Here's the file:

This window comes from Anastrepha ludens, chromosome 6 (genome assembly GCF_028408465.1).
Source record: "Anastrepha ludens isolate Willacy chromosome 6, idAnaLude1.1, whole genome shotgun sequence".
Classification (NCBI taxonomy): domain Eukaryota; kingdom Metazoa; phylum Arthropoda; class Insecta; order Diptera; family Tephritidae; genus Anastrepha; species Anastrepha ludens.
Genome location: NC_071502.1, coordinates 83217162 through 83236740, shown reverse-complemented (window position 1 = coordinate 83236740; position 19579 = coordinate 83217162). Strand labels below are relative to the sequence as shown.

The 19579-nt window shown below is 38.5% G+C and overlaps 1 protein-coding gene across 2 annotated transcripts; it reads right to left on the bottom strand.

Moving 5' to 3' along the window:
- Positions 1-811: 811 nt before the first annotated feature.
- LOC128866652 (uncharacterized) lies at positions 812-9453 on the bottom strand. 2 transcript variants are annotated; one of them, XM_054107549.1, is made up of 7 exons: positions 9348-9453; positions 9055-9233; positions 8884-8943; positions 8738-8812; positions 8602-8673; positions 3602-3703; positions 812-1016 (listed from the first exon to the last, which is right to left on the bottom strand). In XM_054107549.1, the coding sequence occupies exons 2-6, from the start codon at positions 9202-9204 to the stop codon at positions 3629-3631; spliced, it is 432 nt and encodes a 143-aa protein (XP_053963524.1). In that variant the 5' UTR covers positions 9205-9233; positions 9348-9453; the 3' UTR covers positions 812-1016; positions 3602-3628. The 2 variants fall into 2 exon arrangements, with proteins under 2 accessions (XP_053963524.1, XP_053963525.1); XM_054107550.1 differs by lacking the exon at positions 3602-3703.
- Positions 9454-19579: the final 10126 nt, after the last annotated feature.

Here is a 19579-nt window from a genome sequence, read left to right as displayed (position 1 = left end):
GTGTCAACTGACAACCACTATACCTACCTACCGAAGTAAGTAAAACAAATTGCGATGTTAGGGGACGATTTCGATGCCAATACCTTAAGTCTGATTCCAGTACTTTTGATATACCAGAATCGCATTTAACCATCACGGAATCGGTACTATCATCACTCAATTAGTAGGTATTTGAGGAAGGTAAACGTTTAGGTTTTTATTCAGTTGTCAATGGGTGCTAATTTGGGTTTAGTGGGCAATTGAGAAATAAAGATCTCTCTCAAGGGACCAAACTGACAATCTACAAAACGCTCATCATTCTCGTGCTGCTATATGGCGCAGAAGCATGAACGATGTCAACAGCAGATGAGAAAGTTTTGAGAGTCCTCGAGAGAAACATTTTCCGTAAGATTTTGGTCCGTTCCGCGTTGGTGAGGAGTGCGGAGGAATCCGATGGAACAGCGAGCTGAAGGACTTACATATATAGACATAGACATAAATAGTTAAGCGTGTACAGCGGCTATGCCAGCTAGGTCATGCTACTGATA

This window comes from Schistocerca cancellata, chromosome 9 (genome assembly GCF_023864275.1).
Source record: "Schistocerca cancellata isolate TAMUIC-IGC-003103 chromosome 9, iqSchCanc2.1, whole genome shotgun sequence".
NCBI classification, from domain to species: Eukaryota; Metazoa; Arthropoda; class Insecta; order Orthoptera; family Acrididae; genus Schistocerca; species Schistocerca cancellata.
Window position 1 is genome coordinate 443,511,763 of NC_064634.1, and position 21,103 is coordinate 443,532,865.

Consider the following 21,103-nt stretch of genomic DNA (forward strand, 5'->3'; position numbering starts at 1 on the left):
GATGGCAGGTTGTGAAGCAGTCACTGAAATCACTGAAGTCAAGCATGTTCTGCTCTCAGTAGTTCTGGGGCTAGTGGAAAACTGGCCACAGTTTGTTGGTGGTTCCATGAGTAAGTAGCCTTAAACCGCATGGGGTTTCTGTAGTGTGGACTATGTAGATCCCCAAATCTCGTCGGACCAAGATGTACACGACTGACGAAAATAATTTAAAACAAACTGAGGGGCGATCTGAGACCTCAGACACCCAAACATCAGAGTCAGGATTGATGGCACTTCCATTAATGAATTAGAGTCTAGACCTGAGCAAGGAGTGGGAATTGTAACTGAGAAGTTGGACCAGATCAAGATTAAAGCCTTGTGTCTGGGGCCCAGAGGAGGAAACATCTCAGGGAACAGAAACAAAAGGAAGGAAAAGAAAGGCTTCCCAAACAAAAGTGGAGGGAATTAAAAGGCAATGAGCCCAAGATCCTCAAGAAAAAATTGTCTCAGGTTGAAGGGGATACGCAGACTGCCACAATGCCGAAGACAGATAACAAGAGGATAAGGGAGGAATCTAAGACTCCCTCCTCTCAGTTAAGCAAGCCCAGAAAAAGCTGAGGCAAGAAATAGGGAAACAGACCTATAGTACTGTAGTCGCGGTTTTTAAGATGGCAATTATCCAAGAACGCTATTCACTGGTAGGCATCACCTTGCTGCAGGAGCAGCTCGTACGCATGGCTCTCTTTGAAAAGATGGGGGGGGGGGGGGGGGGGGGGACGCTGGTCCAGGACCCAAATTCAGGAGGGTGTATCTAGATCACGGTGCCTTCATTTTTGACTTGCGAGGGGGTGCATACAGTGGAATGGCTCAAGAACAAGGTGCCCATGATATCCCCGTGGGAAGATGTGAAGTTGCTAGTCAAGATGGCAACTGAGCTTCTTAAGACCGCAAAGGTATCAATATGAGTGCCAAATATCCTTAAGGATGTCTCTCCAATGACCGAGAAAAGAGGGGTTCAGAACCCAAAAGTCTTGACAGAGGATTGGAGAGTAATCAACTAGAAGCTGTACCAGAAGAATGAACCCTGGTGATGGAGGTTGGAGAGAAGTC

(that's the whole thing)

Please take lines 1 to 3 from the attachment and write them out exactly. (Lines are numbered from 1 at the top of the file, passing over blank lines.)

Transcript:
This window comes from Anastrepha ludens, chromosome 6 (genome assembly GCF_028408465.1).
Source record: "Anastrepha ludens isolate Willacy chromosome 6, idAnaLude1.1, whole genome shotgun sequence".
Classification (NCBI taxonomy): domain Eukaryota; kingdom Metazoa; phylum Arthropoda; class Insecta; order Diptera; family Tephritidae; genus Anastrepha; species Anastrepha ludens.